The company's open source Bada smartphone operating system will compete with the likes of Symbian and the Google-backed Android.
In a move to differentiate from its competitors, Samsung introduced Tuesday a mobile operating system to power its feature phones and smartphones.
Dubbed Bada, the OS is an open platform that Samsung is hoping will attract both customers and developers to its devices. The company has not released many details about Bada, which means "ocean" in Korean, but said it will have a strong user interface, be developer friendly, and enable mobile operators to offer various content and services.
The company also said it encourages integrating common experiences and functions across applications, which means core functionalities like the dialer, messaging, and address book will be open to developers. Users will also eventually be able to download Bada applications over the air from Samsung's Application Store.
"By opening Samsung's mobile platforms we will be able to provide rich mobile experiences on an increasing number of accessible smartphones," said Hosoo Lee, executive VP at Samsung, in a statement.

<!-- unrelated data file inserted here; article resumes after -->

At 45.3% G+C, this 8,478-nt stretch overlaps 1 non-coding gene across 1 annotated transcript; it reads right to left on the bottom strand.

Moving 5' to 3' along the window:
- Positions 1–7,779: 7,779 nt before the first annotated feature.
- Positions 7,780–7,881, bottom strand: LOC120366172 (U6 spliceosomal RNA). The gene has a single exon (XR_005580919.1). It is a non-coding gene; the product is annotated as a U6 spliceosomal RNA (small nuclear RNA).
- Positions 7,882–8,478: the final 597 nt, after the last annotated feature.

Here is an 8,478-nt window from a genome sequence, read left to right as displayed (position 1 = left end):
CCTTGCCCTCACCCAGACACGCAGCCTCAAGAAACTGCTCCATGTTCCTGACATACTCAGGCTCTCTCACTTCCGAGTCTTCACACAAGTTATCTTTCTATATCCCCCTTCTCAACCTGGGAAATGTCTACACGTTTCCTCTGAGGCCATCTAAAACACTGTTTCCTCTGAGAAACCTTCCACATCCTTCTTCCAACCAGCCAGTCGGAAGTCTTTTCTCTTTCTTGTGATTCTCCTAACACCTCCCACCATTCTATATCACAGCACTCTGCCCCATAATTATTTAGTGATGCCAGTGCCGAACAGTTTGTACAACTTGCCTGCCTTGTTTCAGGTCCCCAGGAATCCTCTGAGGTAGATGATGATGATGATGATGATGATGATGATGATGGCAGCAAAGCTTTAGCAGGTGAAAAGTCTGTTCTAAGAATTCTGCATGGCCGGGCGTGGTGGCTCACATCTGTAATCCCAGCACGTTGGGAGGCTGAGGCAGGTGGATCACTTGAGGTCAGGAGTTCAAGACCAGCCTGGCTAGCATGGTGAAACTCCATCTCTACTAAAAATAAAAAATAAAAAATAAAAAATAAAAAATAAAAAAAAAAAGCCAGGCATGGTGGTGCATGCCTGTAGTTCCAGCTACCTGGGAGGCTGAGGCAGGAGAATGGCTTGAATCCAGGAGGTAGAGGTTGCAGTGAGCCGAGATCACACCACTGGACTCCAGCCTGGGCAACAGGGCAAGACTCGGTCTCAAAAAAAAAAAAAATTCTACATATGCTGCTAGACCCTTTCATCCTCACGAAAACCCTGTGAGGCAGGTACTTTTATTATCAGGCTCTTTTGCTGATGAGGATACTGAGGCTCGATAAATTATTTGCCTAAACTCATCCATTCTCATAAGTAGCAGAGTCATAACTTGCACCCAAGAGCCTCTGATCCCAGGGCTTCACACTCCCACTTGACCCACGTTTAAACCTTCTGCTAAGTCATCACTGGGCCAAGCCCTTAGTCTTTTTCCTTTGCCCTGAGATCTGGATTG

Samsung also said the Bada software development kit will be released in December, and handsets with the OS are expected to arrive in 2010. As the second-largest handset maker in the world, Samsung does have some clout in the mobile space, but it is jumping into a highly competitive area filled with credible opponents like Microsoft, Google, Symbian, Apple, Research In Motion, and Palm.
The open nature of Bada means it will most likely be competing with the open source Symbian and the Google-backed Android OS. Both competitors already have commitments from multiple major handset makers, while it appears Bada will only be on Samsung handsets initially. It is also unclear if Samsung will continue to manufacture smartphones with Android or Windows Mobile once Bada is ready to go.
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